CWGC 100th Anniversary – Part VIII

“Canadians attending to a chum’s grave at the Front.”
Credit: W.I. Castle / Canada. Dept. of National Defence / Library and Archives Canada / PA-000969.

In his annual report of 1926, Sir Fabian Ware, the founder and Vice-Chairman of the Imperial War Graves Commission, explained the reason behind maintaining the numerous, small, isolated Commonwealth cemeteries that are found across the battlefields of the First World War:

During the war certain authorized sites were selected, some close to the trenches, where the dead could be buried, and the soldiers were promised that, if they brought back their dead comrades to these, which they not infrequently did at the risk of their lives, they would rest there permanently undisturbed. This promise has been kept in all cases, except a few where the site originally selected has been found altogether unsuitable.” (Ward, Gibson, Courage Remembered, p. 49-50).

During our Vimy Pilgrimage Award program, great distances are covered in the effort to allow each student to visit the grave of a soldier they have researched.

If you know a student aged 14 – 17 years old, encourage them to apply today for our 2018 Vimy Pilgrimage Award and be part of the commemoration. Apply here: http://bit.ly/2f1ur7m

The 2018 Vimy Pilgrimage Award is made possible by the sponsorship of Scotiabank, and by the continued support of Canada’s History.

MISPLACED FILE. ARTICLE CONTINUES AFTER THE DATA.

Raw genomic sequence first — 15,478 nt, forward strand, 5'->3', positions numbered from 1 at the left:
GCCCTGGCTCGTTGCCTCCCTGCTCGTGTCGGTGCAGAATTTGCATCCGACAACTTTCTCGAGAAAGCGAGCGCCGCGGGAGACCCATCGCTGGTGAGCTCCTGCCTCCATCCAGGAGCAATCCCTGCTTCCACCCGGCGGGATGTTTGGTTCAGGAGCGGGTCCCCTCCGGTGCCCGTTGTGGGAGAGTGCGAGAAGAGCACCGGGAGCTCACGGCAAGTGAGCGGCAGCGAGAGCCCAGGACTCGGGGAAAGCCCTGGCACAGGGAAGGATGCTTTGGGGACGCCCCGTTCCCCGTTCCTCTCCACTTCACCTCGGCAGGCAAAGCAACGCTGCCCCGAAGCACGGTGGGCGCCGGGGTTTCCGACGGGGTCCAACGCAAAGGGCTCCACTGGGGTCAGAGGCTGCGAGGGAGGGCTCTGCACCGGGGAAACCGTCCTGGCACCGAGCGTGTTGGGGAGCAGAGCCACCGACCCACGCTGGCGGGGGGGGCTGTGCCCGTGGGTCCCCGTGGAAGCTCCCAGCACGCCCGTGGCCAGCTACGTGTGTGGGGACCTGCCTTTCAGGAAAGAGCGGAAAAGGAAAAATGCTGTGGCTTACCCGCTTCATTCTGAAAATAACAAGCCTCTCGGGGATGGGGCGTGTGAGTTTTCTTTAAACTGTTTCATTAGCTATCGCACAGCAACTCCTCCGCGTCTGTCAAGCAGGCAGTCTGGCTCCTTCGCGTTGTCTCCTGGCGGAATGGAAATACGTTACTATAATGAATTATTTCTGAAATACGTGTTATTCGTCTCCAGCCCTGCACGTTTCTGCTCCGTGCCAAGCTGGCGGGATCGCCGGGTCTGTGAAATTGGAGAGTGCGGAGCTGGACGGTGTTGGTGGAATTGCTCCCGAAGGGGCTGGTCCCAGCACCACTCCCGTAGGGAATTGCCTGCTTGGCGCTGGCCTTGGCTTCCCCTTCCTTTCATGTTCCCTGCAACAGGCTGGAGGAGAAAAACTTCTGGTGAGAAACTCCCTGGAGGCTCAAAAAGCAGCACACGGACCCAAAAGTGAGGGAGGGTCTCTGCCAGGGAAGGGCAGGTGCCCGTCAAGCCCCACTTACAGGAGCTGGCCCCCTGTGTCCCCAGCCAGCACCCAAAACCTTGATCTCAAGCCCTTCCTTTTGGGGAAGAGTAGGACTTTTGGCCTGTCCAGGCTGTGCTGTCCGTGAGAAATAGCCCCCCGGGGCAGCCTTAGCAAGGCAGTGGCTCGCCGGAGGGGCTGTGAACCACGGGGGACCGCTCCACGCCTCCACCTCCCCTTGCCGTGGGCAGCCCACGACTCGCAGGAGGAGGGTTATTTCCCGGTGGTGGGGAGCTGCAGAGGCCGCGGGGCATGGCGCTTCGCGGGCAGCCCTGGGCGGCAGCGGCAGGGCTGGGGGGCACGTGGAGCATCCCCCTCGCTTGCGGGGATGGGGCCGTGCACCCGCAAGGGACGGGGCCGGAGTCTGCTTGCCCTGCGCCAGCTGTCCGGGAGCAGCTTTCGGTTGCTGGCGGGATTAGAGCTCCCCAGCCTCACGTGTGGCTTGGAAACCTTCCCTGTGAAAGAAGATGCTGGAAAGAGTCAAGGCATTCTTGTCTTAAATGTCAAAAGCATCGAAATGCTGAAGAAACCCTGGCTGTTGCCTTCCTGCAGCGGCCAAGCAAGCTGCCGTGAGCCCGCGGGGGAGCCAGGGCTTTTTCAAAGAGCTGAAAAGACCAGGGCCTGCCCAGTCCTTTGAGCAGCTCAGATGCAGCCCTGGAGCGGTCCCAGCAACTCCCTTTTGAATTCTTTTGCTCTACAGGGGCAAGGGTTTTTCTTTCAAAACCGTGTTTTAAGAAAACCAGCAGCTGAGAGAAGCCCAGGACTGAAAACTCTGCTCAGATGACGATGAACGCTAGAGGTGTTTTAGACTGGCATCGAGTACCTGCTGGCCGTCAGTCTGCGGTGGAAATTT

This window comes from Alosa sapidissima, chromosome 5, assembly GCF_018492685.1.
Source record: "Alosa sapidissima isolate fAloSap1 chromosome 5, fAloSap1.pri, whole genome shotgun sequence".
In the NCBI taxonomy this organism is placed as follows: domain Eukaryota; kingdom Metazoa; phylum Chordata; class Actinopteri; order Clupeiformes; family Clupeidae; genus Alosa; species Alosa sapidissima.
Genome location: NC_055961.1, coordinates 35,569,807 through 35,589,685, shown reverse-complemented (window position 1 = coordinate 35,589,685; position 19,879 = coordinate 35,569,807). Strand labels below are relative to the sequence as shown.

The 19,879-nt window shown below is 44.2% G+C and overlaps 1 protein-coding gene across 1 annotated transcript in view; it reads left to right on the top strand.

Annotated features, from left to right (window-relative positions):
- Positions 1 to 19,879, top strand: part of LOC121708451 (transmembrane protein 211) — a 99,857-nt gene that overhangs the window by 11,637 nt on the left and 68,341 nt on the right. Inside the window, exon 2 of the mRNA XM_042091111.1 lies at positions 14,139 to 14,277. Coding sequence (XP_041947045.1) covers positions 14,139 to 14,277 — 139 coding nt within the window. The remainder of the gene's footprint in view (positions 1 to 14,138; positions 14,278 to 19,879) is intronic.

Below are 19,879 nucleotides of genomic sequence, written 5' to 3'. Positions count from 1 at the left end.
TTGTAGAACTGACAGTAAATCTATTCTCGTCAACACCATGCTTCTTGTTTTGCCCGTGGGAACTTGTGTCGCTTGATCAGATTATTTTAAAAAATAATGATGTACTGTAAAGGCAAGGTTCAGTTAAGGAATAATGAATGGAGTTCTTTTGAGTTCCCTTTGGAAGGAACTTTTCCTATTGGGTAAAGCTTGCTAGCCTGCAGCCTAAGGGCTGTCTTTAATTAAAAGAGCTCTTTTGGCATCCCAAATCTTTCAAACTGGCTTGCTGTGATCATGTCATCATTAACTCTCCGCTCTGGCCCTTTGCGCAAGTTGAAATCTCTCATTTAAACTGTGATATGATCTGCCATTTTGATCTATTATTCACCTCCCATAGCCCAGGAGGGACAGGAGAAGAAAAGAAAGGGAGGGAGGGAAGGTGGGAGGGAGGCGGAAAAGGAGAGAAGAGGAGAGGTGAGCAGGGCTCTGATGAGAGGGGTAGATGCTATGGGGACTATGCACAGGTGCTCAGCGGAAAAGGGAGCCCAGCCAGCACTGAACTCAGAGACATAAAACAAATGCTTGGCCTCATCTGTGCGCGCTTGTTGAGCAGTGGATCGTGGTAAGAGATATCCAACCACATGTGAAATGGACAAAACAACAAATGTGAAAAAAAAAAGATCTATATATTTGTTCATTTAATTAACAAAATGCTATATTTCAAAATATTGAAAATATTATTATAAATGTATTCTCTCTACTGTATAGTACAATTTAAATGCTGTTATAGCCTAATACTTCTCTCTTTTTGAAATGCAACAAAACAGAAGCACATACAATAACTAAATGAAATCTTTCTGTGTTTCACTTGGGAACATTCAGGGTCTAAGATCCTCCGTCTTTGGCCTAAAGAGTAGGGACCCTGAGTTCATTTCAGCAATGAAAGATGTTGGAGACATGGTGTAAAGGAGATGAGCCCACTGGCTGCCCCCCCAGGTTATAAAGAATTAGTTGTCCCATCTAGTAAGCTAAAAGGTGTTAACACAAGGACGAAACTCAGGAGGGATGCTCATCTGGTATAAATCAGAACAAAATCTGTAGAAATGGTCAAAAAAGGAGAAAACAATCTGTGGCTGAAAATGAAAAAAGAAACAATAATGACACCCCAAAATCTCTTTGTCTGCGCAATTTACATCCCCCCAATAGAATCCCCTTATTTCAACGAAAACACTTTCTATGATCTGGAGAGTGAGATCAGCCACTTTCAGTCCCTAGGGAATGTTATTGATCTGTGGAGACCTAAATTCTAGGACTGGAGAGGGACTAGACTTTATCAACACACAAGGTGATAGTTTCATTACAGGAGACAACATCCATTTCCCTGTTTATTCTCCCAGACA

Beaverbrook Vimy Prize Blog – 14 August 2017

Credit: Hanna Smyth, Vimy Foundation 2017

Today the BVP2017 students visited the Canadian National Vimy Memorial which was an important and moving experience for our participants. The group visited the new Vimy Education Centre, participated in a wreath laying ceremony, and received their Vimy Pilgrimage medals. Later in the day they visited Lichfield Crater, Neuville St-Vaast German cemetery, and topped off the day with a visit to the Maison Blanche underground tunnels.

(Please note: the students blog in their language of preference)

I had the honour of commemorating Ellis Wellwood Sifton today, one of the four Canadians who received the Victoria Cross during the Battle of Vimy Ridge. While his battalion was under heavy fire from German machine gun nests, Sifton single-handedly rushed one of them, eliminating the crew and knocking over the gun. His comrades arrived, and they held off a German counterattack, but Sifton was fatally shot. His sacrifice saved the lives of dozens of men in his battalion, earning him the Victoria Cross. I hoped his final resting place would reflect and honour his sacrifice on the battlefield. As I exited the bus when we reached the destination, I was shocked. The cemetery was surrounded by a field of wilting crops trapped in sunburnt dirt. I feared the appearance of the cemetery would mirror the conditions of the field. As I reached the gates, my fears were set aside and I stared at the cemetery in awe: the inner side of the wall was surrounded by rows of beautiful flowers and the ground was covered in green grass. I felt confident and ready to commemorate this heroic man but struggled to deliver my rehearsed words. I myself sometimes struggle to make menial sacrifices, and this daring man was prepared to run into almost certain death to save the lives of his comrades without a second thought. I left the cemetery with the utmost respect for this fallen hero, and promised to attempt to instill a fraction of his valiant qualities in myself.